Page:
Unless you live under a rock, you’re pretty much overwhelmed with the buzz around Gmail’s redesigned inbox. Don’t worry, I’m not going to waste your time repeating what you’ve already read. Instead, I’m going to tell about what no one else is saying regarding Gmail’s most overhyped feature of its redesign, ‘Confidential Mode’, and how it is misleading in name, design and functionality.
Beyond a fresh new look, the most popular email service in the world added a bunch of new features to its decade old inbox functionality. Amongst them, and by far the most talked about, is its new ‘Confidential Mode’ which aims to bring a bit of control into the Gmail experience. At this point it’s important to say that I’m the CEO of Criptext, a company that offers an encryption service for Gmail.
So, what is it?
In short, “Confidential Mode’’ lets you send a self-destructing email to anyone, regardless whether they use Gmail or not. It also prevents recipients from copying the text in the email, which is pretty useful. In a nutshell, the feature gives users more control over what they send over email — and that’s a good thing. However, it’s not a seamless experience for the recipient as it adds two extra steps to the email experience. To read the “confidential email”, recipients must first open the email, click a link and then read the email in a browser.
This feature is poorly executed as the extra steps really does hinder what could otherwise be an awesome experience. It’s true that increased privacy comes at the cost of usability, but this tradeoff was easily avoidable. I know this because Criptext has been sending self-destructing emails on Gmail for the las 4 years, no extra steps included. Anyhow, this is all besides the point that “Confidential Mode” is misleading users into thinking it’s secure.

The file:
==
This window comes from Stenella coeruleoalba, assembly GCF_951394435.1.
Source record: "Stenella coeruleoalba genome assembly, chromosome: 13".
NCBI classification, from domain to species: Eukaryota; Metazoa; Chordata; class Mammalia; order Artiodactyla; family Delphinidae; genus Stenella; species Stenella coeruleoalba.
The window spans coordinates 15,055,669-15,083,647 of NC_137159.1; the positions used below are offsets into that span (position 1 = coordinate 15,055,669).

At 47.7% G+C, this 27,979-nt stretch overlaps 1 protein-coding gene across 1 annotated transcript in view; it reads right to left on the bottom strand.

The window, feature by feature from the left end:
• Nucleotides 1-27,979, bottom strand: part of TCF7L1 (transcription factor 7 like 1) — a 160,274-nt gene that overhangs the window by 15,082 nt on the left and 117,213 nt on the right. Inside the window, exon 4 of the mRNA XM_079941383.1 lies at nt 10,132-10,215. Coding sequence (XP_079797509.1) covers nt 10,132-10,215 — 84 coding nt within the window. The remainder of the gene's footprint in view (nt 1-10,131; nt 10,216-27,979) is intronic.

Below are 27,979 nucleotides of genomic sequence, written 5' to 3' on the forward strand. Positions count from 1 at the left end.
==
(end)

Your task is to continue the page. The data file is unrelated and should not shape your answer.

Confidential, yet unsecure
It’s easy to be swayed by the notion that Google is making your emails private, but don’t forget: Google is an advertising company that mines your data in order to show you ads. Gmail is known to read the content of your emails (both sent and received) in order ‘to improve your Gmail experience’, which is short for ‘in order to show you ads that are relevant to the things you are saying over email’. Once you wrap your head around this, you’ll understand why end-to-end encryption is not a viable feature for Gmail. If it encrypted emails end-to-end, then it technically wouldn’t be able to read your emails, which leads me to explain the two reasons why “Confidential Mode” is misleading:
- Data Permanence: Gmail says that “confidential Emails” self-destruct, but this doesn’t mean they cease to exist. That is, just because you can no longer read it, doesn’t mean that it’s been erased from Google servers. Think about it like when you delete a picture from Facebook: though it’s no longer available to you or the public, Facebook still keeps a copy of it. Because of Google’s data-dependent business model, there’s very little room to believe that self-destructed “Confidential Emails” will be permanently deleted from its servers.
- Encryption: Note that, although Google has flaunted the word confidential around, it has never said that these emails are encrypted and that’s because they’re not. The word ‘Confidential’ implies privacy, but privacy doesn’t necessarily mean security. Even more misleading is the icon for “Confidential Mode” (seen below) which is a lock with a clock. Such graphical representation of a “Confidential” feature misleads users into thinking that the email will be encrypted or secured beyond a traditional Gmail email, which isn’t the case.